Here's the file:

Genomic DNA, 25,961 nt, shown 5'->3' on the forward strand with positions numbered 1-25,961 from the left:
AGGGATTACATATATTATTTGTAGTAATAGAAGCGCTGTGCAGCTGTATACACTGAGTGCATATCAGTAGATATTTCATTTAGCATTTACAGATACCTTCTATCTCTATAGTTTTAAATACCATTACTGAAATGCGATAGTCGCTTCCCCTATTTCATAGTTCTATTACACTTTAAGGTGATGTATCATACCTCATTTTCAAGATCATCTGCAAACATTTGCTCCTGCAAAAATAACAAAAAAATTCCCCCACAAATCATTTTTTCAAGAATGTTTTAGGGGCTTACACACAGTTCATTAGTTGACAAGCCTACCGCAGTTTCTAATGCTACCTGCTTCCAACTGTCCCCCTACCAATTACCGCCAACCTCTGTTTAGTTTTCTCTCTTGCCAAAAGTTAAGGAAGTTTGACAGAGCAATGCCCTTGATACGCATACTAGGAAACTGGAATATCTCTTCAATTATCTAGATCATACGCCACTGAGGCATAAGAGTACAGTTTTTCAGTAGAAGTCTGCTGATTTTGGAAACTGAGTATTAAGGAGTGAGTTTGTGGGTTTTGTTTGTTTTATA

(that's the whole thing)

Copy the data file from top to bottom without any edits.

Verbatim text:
Genomic DNA, 25,961 nt, shown 5'->3' on the forward strand with positions numbered 1-25,961 from the left:
AGGGATTACATATATTATTTGTAGTAATAGAAGCGCTGTGCAGCTGTATACACTGAGTGCATATCAGTAGATATTTCATTTAGCATTTACAGATACCTTCTATCTCTATAGTTTTAAATACCATTACTGAAATGCGATAGTCGCTTCCCCTATTTCATAGTTCTATTACACTTTAAGGTGATGTATCATACCTCATTTTCAAGATCATCTGCAAACATTTGCTCCTGCAAAAATAACAAAAAAATTCCCCCACAAATCATTTTTTCAAGAATGTTTTAGGGGCTTACACACAGTTCATTAGTTGACAAGCCTACCGCAGTTTCTAATGCTACCTGCTTCCAACTGTCCCCCTACCAATTACCGCCAACCTCTGTTTAGTTTTCTCTCTTGCCAAAAGTTAAGGAAGTTTGACAGAGCAATGCCCTTGATACGCATACTAGGAAACTGGAATATCTCTTCAATTATCTAGATCATACGCCACTGAGGCATAAGAGTACAGTTTTTCAGTAGAAGTCTGCTGATTTTGGAAACTGAGTATTAAGGAGTGAGTTTGTGGGTTTTGTTTGTTTTATA